Basque bicycle brand Orbea has used the Tour de France to unveil its latest bike, the Orca Aero, which takes its flagship race bike fully into the realms of aerodynamics for the first time. Some of the Cofidis team will be racing this new bike in the Tour.
The Orca has been around for about a decade and in that time has got lighter, stiffer and with the last update, a bit more aerodynamic. The company has now decided its time to produce a dedicated aero version of the Orca.
Orbea says the frame has been designed around the UCI’s relaxation of its 3:1 ruling, though we’ve not had any official communication from the UCI about this, so we’ve dropped them a line.
Introduced in 2009, the 3:1 rule has acted as regulation to frame designers. The rule stipulates that measurements that do not exceed a three-to-one ratio, with a minimum thickness and maximum height of 1cm and 8cm respectively. This rule has been applied to aero bikes and components for years.
The Freeflow fork is the biggest benefactor of this rule revision. Orbea has increased the depth of the fork blades, and so aerodynamic is it that it is claiming an 4 watt saving over the regular fork on the previous Orca.
The new fork and frame use direct mount brakes, with the crown height at the fork reduced to improve stiffness and aerodynamics. Tyre clearance is rated at 28mm.
Onto the frame and there are the telltale aerodynamic tube shapes. Familiar truncated tube profiles are used on the downtube and rear stays, with a squashed oval shape for the top tube and seat tube.
The huge downtube has double radius profile with flattened sides that Orbea says improves air flow at higher yaw angles (so it’s more aero when the wind is coming from the side). There are three bottle cage mounting holes on the down tube, so if using one bottle you can mount is lower for better aerodynamics.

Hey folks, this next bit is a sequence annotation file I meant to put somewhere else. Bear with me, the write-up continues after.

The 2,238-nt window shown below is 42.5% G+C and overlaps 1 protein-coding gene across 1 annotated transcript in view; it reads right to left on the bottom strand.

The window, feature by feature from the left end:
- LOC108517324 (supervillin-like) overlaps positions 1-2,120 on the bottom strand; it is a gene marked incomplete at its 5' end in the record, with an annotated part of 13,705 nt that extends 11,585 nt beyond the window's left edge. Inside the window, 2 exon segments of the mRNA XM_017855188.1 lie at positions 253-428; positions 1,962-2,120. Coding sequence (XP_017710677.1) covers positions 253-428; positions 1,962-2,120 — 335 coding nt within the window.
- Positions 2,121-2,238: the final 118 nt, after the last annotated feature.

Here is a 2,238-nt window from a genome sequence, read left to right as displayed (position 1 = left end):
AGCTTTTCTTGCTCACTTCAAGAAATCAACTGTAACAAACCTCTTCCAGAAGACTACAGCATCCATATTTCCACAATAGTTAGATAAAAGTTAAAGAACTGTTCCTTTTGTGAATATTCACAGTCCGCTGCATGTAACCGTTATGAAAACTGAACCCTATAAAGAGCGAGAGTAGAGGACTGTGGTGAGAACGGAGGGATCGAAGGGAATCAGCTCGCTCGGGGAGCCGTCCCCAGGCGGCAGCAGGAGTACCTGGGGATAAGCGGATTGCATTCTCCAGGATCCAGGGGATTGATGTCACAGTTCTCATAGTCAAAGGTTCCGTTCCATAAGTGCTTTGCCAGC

There’s an aero seatpost, with an oval shape that is designed to improve airflow between the rider’s legs. The seatpost offers a choice of two clamps for different setback options. If using a Di2 groupset the battery can be stored inside the seatpost.
Integration is a buzzword in the aero bike market, and Orbea has developed its own Aero Cockpit. The stem and aero handlebar are integrated to reduce drag. The frame is prepared for mechanical, electric and wireless groupsets, with full internal routing using different ports in the top of the down tube, where the cables/wires enter the frame.
Not only is the new Orca Aero much more aerodynamic than the regular Orca, but it’s stiffer too. Increasing frame stiffness was a key design goal during the development of the new bike, and it’s optimised the profile and carbon layup of the head tube, down tube, bottom bracket and chainstays to form a stiff spine, to quote Orbea.
The Orca Aero range will consist of six builds, starting at £,2,599 with Shimano 105 and rising to £6,799 with full SRAM Red eTap and DT PRC 1400 Spline wheels, or for the same money Shimano Dura-Ace R9150 Di2 and Fulcrum Racing Quattro wheels.
As well as a range of stock builds and colours, the new Orca Aero will be available through the company’s MyO custom programme, where you can change the components and choose from a palette of frame colours.
More at www.orbea.com
David worked on the road.cc tech team from 2012-2020. Previously he was editor of Bikemagic.com and before that staff writer at RCUK. He's a seasoned cyclist of all disciplines, from road to mountain biking, touring to cyclo-cross, he only wishes he had time to ride them all. He's mildly competitive, though he'll never admit it, and is a frequent road racer but is too lazy to do really well. He currently resides in the Cotswolds, and you can now find him over on his own YouTube channel David Arthur - Just Ride Bikes.